Is the future green for the construction industry?
The construction industry is known for its considerable use of natural resources, which is often unavoidable, but it is also a major emitter and energy user.
Governments around the world are becoming more conscious of climate change and its impact on the world, there is now an increasing drive to rethink the way we build and redesign the built environment.
In the UK, the budget announcement on 3 March showed the government’s commitment to climate change with the first-ever infrastructure bank being set up to finance public and private sector green industrial revolution projects and consumers are being offered the chance to put their savings towards supporting green projects.
How can the construction industry become greener?
Choosing greener materials will ultimately improve the sector, according to McKinsey, the cement industry alone is responsible for about a quarter of all industry CO2 emissions. Finding replacements for high-carbon materials is a top priority for the sector. It is also a critical element of the UK reaching net-zero emissions by 2050, according to a report by the research consortium UK Fires.
Alternatives to traditional cement and concrete, including blended cements and concretes, concrete that stores CO2 and cements made from alternative materials, are becoming more widely available and affordable.
Repairing over rebuilding
One way to reduce the impact of construction projects is to focus on repairing and remediating rather than rebuilding. Remediation to existing structures is often seen as a labour-intensive task and traditional methods such as demolition and rebuilding are preferred.
Becoming more sustainable requires a change in mindset, thinking about the kind of innovation and technologies available, to operate more efficiently with less negative environmental impact and with an aim to restore, not rebuild, where possible.
New ways of working
More advanced construction techniques are reducing waste and energy use, plus tackling other inefficiencies on building sites. As buildings become greener, so do construction sites with progress in the off-site fabrication of materials, improved on-site maintenance, lean practices, waste reduction and landfill avoidance, all fundamentally transforming the way buildings are constructed.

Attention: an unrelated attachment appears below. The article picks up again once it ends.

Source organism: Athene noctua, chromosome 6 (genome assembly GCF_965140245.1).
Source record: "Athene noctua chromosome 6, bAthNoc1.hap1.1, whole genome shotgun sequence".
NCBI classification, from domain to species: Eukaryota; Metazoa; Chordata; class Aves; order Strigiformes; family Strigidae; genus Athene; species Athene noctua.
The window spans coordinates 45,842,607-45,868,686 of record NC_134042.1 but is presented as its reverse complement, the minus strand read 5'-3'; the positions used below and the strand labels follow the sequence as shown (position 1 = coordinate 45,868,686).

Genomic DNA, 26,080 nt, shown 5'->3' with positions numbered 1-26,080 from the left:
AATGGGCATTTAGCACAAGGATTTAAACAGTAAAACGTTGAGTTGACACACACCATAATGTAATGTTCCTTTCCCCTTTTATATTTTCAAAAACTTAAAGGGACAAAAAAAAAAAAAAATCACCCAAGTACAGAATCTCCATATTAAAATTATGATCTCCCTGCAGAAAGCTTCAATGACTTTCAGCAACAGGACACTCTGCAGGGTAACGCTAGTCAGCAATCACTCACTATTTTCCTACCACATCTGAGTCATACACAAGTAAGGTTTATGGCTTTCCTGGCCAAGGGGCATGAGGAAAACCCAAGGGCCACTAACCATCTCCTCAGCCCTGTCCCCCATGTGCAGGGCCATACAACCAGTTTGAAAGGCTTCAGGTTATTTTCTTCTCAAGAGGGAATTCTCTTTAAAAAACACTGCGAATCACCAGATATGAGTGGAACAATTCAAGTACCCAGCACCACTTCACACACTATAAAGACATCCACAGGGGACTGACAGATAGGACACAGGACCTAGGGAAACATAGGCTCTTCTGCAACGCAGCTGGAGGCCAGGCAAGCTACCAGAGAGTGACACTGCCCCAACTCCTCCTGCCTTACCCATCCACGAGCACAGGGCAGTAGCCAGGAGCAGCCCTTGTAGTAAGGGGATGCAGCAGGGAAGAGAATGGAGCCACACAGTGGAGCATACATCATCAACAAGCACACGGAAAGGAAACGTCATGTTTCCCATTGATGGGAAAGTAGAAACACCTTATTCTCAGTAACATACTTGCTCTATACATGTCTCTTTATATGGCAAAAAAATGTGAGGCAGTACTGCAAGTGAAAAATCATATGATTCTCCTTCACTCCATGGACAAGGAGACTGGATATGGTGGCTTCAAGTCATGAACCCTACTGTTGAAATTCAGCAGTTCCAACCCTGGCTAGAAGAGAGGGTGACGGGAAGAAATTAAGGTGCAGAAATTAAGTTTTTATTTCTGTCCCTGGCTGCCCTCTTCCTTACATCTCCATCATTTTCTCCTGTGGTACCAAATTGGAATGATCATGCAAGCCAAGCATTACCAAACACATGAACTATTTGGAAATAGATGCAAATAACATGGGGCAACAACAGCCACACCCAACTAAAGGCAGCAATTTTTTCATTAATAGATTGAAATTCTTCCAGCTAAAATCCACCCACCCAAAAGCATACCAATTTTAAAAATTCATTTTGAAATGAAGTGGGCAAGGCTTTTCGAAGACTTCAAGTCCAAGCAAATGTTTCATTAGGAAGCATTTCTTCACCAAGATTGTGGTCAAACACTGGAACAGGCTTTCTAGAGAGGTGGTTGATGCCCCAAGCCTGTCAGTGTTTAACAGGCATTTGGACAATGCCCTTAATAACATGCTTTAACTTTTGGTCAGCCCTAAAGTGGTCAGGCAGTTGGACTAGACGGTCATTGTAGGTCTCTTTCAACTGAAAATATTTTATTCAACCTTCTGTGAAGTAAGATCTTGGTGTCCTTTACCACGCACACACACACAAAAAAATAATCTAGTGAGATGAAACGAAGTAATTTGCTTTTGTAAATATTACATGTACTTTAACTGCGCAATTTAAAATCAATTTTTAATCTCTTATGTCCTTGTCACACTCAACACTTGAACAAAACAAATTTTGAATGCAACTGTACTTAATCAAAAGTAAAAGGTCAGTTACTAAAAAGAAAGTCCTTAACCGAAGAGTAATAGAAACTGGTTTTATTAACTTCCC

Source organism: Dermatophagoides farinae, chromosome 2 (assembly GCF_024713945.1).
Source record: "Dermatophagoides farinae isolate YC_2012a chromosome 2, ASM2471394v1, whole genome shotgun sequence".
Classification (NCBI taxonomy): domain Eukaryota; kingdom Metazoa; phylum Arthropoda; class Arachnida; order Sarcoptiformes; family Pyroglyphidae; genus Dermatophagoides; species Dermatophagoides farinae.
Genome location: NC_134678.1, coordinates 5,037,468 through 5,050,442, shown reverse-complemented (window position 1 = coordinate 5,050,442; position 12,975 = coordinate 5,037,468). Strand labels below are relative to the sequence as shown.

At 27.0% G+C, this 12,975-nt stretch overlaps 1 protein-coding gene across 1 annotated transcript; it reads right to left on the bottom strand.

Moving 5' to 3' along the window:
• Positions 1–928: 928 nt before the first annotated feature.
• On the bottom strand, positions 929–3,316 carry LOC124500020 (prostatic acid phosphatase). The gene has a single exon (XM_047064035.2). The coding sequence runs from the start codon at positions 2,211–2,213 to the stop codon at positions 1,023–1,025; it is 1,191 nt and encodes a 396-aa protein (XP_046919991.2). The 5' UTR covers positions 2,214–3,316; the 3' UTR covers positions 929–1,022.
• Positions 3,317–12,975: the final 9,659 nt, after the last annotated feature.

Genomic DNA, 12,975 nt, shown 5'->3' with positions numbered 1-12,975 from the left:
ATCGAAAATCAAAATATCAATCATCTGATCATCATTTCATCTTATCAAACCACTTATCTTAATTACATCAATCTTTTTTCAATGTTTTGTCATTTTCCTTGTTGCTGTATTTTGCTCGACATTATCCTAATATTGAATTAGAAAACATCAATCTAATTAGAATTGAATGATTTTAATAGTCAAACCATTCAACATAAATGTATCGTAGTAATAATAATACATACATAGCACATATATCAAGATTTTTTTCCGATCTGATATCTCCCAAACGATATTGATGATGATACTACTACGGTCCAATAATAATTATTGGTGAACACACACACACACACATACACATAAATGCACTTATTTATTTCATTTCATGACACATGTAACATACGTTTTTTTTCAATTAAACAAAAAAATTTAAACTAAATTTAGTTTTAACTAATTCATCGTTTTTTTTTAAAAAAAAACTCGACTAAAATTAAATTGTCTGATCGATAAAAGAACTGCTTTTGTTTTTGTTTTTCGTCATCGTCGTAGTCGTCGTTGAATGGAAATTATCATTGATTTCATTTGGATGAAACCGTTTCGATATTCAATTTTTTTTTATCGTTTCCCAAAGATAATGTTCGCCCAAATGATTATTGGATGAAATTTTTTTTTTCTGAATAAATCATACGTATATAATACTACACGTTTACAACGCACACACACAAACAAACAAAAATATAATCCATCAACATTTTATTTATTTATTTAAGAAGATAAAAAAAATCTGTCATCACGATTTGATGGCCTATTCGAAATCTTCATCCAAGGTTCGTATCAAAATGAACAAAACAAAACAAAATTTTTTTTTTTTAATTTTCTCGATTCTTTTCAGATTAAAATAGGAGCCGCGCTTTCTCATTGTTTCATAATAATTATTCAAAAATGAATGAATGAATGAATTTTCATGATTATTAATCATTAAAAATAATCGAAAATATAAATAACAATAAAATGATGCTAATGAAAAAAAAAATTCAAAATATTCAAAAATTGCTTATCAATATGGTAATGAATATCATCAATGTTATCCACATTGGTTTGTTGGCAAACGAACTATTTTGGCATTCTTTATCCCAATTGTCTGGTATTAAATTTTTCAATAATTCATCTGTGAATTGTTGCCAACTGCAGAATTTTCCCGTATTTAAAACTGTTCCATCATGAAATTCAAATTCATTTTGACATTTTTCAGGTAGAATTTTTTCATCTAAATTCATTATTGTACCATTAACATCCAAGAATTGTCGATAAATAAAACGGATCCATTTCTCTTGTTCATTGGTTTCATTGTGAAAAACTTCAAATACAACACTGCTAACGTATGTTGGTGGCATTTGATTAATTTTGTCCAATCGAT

The construction industry produces huge amounts of waste every year. One way to be more sustainable would be, if you have excess materials at the end of your project, co-ordinating with other organisations to see if they can use your left-over materials. Having facilities on-site so workers can sort different waste materials into different skips or bins, enabling you to recycle materials where possible would also help reduce waste.
Seek sustainable suppliers
Having various suppliers involved in a project can be even more complex when trying to keep site emissions to a minimum. However, by seeking suppliers that also prioritise sustainable practices, you can ensure that everyone on your site is working in an eco-friendly way.
Environment Agency clamps down on plastic films and wraps
Businesses in the waste and construction industries must ensure they deal with waste plastic properly to stop illegal exports, the Environment Agency (EA) has warned.
The warning comes as the Agency is increasingly aware of plastic film and wrap from the construction and demolition sector being illegally exported.
Exports are frequently being classified as ‘green list’ waste of low risk to the environment, but are often contaminated with materials such as mud, sand, bricks and wood, posing a risk to the environment and human health overseas, and undermining legitimate businesses in the UK seeking to recover such waste properly.